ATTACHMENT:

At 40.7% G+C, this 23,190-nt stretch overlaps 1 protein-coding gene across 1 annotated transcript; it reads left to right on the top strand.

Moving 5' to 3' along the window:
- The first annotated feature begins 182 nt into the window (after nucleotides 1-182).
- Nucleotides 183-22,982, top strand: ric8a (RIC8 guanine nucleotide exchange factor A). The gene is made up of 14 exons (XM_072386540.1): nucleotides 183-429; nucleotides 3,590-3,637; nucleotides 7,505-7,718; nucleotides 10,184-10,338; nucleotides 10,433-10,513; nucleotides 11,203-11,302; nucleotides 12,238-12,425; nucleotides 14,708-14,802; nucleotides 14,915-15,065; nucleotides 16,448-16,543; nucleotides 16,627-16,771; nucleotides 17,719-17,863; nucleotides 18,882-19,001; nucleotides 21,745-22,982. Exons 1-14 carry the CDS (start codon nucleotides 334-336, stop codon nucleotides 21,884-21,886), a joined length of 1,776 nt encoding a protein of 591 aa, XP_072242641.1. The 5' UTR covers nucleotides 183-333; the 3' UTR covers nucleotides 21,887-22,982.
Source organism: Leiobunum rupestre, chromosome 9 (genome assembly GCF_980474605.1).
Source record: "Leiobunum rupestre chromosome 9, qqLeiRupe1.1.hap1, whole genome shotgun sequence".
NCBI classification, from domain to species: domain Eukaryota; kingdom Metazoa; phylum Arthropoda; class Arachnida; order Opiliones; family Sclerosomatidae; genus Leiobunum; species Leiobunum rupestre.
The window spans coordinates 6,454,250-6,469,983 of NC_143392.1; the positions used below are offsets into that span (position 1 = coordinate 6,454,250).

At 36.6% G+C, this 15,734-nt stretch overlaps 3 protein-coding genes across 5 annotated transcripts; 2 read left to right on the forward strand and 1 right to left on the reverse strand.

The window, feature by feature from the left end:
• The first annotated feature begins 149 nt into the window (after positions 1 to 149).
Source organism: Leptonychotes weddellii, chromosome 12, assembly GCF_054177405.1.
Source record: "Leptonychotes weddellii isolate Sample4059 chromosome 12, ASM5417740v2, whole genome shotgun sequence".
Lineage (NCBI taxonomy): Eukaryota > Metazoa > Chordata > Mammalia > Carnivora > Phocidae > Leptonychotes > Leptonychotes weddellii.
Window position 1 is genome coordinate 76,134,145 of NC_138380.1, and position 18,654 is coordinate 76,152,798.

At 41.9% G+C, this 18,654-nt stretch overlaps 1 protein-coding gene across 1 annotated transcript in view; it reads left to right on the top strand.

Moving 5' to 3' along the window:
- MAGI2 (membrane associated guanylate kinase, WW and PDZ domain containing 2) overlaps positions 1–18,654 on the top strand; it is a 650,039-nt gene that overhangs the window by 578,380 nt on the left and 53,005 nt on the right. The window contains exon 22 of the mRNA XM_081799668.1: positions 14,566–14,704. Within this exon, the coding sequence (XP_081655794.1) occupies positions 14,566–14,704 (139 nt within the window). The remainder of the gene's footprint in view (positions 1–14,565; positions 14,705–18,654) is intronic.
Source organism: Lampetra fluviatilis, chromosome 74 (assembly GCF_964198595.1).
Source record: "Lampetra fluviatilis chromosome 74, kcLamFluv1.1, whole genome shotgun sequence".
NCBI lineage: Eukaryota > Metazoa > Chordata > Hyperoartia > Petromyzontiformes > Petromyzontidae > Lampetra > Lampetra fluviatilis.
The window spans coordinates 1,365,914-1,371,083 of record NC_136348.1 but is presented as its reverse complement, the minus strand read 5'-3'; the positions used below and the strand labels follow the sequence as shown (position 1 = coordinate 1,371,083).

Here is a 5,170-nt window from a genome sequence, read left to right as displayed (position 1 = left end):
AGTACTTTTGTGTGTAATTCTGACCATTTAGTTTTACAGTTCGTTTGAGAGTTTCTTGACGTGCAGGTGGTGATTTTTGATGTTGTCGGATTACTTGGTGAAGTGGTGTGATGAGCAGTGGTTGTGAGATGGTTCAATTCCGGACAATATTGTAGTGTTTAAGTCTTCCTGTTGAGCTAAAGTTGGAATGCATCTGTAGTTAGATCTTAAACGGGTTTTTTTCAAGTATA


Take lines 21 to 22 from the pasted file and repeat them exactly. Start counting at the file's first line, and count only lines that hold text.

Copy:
NCBI lineage: Eukaryota > Metazoa > Chordata > Hyperoartia > Petromyzontiformes > Petromyzontidae > Lampetra > Lampetra fluviatilis.
The window spans coordinates 1,365,914-1,371,083 of record NC_136348.1 but is presented as its reverse complement, the minus strand read 5'-3'; the positions used below and the strand labels follow the sequence as shown (position 1 = coordinate 1,371,083).